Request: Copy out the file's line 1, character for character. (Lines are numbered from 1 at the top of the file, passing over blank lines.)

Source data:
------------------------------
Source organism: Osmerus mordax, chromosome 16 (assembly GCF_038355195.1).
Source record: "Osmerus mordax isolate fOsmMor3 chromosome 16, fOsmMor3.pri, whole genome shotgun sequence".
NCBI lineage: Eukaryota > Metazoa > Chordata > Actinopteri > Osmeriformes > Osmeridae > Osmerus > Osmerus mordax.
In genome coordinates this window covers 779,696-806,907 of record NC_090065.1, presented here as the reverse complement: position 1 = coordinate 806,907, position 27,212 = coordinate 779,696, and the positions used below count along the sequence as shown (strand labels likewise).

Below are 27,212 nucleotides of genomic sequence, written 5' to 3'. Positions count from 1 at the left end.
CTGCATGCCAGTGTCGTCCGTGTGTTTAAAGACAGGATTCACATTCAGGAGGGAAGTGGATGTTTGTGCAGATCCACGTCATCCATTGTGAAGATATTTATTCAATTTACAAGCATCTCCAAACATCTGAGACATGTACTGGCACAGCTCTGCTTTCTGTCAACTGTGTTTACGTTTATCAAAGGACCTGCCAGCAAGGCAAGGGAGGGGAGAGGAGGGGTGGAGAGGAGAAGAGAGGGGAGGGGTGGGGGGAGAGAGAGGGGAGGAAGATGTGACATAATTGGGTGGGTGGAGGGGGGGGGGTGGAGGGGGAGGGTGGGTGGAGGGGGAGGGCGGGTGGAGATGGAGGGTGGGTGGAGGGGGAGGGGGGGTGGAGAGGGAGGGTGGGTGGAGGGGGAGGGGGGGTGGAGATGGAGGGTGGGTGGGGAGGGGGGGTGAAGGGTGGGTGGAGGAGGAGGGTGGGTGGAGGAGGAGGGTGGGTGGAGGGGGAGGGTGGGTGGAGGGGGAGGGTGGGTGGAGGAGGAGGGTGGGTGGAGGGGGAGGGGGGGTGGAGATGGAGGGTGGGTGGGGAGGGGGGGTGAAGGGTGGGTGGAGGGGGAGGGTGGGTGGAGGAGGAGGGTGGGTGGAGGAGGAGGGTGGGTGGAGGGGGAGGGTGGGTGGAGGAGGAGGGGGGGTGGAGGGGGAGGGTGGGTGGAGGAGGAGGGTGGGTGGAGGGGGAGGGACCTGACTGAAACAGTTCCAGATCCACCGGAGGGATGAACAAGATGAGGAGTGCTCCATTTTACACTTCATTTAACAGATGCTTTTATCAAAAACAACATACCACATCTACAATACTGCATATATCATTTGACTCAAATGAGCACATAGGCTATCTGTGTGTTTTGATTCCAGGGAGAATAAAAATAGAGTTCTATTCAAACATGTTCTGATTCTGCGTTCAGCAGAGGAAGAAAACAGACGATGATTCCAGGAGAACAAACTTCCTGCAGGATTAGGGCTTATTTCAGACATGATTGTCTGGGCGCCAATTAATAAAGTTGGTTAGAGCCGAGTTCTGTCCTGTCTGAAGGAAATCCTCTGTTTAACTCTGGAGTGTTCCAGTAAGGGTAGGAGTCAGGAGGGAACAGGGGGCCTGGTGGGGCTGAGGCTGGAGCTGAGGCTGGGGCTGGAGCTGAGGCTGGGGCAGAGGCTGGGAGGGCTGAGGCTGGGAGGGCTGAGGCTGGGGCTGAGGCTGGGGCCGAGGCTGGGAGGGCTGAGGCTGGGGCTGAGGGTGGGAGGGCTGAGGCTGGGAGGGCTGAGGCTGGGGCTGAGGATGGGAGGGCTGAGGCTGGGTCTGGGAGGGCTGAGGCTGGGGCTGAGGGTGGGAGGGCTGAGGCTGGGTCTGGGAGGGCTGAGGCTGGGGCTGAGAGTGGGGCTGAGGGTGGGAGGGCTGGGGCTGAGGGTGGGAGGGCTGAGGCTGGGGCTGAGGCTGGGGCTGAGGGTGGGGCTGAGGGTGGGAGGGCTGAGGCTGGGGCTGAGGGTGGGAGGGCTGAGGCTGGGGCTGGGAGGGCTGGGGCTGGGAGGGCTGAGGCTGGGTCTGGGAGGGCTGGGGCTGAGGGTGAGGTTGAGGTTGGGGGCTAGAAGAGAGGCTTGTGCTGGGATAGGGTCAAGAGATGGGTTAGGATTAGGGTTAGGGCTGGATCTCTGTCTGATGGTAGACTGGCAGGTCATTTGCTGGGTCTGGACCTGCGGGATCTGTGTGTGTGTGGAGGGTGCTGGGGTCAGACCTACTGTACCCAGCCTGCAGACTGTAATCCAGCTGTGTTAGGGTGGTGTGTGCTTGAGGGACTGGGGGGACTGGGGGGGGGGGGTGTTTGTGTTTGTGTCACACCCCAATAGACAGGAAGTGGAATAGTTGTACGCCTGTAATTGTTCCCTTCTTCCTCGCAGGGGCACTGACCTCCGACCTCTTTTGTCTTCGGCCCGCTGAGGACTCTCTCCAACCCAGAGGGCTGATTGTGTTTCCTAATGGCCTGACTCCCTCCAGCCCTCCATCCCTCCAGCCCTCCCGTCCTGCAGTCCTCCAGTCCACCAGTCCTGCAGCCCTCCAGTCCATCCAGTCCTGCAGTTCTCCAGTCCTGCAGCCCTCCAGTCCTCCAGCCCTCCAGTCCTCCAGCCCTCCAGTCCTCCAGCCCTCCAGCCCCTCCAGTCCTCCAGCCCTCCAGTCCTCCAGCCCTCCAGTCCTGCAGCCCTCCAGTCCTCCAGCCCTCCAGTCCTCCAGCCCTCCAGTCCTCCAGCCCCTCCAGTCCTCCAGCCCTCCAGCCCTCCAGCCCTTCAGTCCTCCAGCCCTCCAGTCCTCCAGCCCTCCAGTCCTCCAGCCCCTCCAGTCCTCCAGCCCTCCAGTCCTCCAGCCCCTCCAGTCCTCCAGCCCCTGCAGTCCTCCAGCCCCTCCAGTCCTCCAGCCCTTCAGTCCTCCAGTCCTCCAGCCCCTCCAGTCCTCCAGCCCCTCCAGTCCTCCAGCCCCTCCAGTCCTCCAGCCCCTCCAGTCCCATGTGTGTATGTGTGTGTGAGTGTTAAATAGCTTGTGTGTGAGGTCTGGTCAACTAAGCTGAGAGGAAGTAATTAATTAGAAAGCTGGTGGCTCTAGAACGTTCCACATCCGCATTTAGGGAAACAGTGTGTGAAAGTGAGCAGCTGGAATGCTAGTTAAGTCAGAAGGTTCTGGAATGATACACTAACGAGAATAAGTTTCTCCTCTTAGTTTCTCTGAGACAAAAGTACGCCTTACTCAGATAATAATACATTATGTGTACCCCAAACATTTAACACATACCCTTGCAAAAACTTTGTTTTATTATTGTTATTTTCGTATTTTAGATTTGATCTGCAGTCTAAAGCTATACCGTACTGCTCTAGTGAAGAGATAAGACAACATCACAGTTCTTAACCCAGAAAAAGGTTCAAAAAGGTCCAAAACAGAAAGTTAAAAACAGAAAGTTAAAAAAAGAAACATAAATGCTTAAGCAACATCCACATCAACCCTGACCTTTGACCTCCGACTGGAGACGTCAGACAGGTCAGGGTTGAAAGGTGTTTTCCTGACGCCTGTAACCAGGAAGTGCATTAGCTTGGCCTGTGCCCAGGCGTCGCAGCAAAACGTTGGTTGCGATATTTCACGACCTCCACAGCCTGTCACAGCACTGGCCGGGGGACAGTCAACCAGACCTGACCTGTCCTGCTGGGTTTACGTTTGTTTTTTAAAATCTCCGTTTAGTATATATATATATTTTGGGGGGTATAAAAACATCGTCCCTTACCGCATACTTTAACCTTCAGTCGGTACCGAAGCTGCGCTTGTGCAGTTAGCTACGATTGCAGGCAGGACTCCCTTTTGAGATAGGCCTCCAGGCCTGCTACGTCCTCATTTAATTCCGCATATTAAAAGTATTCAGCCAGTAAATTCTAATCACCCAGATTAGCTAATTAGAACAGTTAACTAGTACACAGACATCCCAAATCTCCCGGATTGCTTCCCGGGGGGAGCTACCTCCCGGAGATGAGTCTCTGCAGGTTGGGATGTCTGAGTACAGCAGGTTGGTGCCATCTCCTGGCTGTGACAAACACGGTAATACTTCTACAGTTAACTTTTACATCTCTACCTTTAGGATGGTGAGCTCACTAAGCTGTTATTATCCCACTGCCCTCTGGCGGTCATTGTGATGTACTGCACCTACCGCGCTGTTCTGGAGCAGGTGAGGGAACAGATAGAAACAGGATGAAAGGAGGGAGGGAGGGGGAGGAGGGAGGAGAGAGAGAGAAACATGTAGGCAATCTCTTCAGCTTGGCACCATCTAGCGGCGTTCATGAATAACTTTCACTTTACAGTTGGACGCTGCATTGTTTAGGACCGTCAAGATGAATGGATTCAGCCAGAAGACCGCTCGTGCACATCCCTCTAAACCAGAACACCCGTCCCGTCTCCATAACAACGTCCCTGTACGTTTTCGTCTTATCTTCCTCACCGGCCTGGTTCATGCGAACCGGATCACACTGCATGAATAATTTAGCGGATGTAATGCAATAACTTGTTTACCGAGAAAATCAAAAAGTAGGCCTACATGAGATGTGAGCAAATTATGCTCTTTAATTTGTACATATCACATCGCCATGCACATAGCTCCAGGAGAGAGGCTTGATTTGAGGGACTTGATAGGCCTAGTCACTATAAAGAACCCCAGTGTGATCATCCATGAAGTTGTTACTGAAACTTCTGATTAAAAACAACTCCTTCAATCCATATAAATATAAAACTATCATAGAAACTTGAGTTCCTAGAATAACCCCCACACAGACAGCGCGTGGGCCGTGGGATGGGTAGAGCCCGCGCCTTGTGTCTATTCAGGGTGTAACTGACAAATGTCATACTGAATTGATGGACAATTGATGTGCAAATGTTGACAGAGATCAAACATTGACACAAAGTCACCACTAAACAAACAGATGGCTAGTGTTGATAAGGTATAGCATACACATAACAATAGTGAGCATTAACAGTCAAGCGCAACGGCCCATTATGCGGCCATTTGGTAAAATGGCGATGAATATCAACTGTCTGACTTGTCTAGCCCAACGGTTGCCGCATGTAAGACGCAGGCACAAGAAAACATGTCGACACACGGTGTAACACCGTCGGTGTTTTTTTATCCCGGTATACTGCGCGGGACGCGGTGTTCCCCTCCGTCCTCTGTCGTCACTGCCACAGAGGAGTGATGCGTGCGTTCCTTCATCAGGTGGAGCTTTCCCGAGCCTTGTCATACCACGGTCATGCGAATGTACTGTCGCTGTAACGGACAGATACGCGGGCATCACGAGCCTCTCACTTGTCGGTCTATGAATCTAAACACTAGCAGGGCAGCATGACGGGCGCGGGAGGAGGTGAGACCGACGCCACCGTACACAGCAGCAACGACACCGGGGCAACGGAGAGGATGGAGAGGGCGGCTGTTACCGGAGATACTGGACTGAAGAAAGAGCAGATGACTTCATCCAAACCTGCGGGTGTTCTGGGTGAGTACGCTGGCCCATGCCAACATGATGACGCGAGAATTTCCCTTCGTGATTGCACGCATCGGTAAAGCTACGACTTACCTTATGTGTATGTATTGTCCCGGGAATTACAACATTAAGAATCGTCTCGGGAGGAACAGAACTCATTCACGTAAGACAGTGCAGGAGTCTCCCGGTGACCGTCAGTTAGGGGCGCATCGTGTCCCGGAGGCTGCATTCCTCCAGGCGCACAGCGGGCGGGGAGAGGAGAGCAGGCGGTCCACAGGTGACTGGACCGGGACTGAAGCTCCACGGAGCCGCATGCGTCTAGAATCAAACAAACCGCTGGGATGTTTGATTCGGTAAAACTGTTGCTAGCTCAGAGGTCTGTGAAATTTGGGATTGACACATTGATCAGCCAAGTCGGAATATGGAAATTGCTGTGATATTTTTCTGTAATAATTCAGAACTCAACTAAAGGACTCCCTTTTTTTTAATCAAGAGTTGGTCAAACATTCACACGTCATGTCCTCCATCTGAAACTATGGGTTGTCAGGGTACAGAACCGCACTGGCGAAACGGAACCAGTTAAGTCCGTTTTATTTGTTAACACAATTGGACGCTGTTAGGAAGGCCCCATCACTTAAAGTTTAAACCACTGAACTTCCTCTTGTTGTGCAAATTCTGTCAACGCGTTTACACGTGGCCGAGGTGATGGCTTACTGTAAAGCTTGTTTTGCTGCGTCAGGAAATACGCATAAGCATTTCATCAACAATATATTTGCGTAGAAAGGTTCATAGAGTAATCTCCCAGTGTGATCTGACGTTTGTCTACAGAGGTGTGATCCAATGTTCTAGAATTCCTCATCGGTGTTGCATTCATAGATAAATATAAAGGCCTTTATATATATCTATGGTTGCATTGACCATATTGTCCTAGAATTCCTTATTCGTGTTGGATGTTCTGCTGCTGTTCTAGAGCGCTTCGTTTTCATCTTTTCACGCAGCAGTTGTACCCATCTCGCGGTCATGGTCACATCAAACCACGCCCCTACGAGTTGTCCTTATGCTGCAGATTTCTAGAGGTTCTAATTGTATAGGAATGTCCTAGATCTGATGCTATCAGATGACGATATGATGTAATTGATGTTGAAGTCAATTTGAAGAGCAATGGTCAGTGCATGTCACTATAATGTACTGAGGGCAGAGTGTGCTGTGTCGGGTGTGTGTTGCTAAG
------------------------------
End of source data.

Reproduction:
Source organism: Osmerus mordax, chromosome 16 (assembly GCF_038355195.1).